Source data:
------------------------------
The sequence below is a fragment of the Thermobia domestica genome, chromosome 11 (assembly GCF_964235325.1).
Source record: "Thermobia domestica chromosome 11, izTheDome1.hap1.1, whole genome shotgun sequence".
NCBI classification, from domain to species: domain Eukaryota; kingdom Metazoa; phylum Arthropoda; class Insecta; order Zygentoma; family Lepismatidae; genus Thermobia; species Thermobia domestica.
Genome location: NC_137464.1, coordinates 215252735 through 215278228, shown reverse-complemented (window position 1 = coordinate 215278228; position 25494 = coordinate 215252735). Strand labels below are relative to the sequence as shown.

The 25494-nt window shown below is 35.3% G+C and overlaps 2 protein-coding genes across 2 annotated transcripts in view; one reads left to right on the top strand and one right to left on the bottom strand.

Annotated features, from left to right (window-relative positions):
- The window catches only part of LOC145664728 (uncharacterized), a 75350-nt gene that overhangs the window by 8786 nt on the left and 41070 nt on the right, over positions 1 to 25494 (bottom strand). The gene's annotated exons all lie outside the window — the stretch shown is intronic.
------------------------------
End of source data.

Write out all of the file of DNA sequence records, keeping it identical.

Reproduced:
The sequence below is a fragment of the Thermobia domestica genome, chromosome 11 (assembly GCF_964235325.1).
Source record: "Thermobia domestica chromosome 11, izTheDome1.hap1.1, whole genome shotgun sequence".
NCBI classification, from domain to species: domain Eukaryota; kingdom Metazoa; phylum Arthropoda; class Insecta; order Zygentoma; family Lepismatidae; genus Thermobia; species Thermobia domestica.
Genome location: NC_137464.1, coordinates 215252735 through 215278228, shown reverse-complemented (window position 1 = coordinate 215278228; position 25494 = coordinate 215252735). Strand labels below are relative to the sequence as shown.

The 25494-nt window shown below is 35.3% G+C and overlaps 2 protein-coding genes across 2 annotated transcripts in view; one reads left to right on the top strand and one right to left on the bottom strand.

Annotated features, from left to right (window-relative positions):
- The window catches only part of LOC145664728 (uncharacterized), a 75350-nt gene that overhangs the window by 8786 nt on the left and 41070 nt on the right, over positions 1 to 25494 (bottom strand). The gene's annotated exons all lie outside the window — the stretch shown is intronic.